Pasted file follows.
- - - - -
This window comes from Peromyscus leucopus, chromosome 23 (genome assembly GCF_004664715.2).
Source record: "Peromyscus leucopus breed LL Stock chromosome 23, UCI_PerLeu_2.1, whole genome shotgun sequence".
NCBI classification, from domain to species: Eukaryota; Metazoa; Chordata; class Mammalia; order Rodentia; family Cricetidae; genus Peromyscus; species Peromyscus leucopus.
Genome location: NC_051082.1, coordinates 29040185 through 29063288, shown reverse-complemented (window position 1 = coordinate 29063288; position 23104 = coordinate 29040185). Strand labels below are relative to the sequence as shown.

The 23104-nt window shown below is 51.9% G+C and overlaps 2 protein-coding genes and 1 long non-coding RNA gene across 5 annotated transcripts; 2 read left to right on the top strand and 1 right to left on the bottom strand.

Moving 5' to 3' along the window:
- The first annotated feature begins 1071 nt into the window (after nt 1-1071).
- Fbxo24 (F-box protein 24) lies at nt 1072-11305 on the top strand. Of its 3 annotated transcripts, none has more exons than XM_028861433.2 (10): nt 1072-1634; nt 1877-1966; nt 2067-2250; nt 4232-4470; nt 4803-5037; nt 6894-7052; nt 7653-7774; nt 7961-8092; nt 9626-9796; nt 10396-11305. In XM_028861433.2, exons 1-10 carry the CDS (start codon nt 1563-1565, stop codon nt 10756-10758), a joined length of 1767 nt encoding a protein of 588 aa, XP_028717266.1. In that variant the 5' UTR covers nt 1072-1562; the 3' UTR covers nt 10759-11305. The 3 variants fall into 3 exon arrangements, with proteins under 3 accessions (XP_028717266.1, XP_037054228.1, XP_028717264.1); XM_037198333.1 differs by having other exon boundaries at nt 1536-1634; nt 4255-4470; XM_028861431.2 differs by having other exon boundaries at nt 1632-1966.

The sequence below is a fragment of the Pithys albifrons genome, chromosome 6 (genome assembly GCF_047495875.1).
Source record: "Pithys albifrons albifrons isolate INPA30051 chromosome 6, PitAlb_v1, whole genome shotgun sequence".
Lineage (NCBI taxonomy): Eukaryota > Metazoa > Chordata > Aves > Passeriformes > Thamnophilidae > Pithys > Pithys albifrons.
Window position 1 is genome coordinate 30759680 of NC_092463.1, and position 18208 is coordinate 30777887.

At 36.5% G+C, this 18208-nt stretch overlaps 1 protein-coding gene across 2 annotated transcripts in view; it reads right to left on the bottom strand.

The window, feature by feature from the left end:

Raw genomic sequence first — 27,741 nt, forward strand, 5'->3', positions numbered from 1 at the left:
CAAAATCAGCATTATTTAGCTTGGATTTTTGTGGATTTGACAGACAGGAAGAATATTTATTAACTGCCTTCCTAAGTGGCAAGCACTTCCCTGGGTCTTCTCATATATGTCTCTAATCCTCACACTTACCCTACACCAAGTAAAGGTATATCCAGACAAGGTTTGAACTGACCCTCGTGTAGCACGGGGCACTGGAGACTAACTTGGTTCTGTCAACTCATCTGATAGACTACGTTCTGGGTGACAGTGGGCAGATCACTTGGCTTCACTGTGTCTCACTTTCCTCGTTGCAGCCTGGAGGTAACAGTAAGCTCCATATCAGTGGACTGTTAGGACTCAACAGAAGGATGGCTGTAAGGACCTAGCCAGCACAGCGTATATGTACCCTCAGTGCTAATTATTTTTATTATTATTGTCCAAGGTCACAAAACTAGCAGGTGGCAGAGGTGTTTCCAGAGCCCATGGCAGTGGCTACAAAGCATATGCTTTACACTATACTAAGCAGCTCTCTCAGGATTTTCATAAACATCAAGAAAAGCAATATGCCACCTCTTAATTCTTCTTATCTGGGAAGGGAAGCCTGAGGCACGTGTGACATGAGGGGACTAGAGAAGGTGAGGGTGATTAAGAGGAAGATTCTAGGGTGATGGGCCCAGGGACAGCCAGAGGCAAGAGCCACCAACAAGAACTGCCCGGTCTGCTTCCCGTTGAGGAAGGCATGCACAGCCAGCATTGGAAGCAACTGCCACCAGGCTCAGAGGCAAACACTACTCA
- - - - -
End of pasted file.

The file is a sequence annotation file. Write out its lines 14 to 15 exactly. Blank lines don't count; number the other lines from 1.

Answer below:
The window, feature by feature from the left end:

Raw genomic sequence first — 27,741 nt, forward strand, 5'->3', positions numbered from 1 at the left: